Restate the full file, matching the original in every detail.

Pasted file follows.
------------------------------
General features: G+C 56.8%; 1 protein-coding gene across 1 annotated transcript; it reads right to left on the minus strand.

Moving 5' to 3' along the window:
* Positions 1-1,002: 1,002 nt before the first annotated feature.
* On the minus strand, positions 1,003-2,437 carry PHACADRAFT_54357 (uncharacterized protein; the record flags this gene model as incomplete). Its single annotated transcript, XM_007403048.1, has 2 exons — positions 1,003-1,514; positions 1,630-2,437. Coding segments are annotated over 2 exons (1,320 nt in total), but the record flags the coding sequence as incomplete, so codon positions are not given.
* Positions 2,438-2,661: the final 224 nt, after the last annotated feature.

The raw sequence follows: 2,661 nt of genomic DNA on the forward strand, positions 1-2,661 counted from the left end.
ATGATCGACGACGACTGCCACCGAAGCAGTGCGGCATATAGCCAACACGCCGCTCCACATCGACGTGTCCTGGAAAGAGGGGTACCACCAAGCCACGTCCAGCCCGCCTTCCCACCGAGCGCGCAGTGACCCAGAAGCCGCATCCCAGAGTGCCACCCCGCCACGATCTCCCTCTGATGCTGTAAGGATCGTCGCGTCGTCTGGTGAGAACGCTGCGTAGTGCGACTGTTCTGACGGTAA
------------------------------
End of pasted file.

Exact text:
General features: G+C 56.8%; 1 protein-coding gene across 1 annotated transcript; it reads right to left on the minus strand.

Moving 5' to 3' along the window:
* Positions 1-1,002: 1,002 nt before the first annotated feature.
* On the minus strand, positions 1,003-2,437 carry PHACADRAFT_54357 (uncharacterized protein; the record flags this gene model as incomplete). Its single annotated transcript, XM_007403048.1, has 2 exons — positions 1,003-1,514; positions 1,630-2,437. Coding segments are annotated over 2 exons (1,320 nt in total), but the record flags the coding sequence as incomplete, so codon positions are not given.
* Positions 2,438-2,661: the final 224 nt, after the last annotated feature.

The raw sequence follows: 2,661 nt of genomic DNA on the forward strand, positions 1-2,661 counted from the left end.
ATGATCGACGACGACTGCCACCGAAGCAGTGCGGCATATAGCCAACACGCCGCTCCACATCGACGTGTCCTGGAAAGAGGGGTACCACCAAGCCACGTCCAGCCCGCCTTCCCACCGAGCGCGCAGTGACCCAGAAGCCGCATCCCAGAGTGCCACCCCGCCACGATCTCCCTCTGATGCTGTAAGGATCGTCGCGTCGTCTGGTGAGAACGCTGCGTAGTGCGACTGTTCTGACGGTAA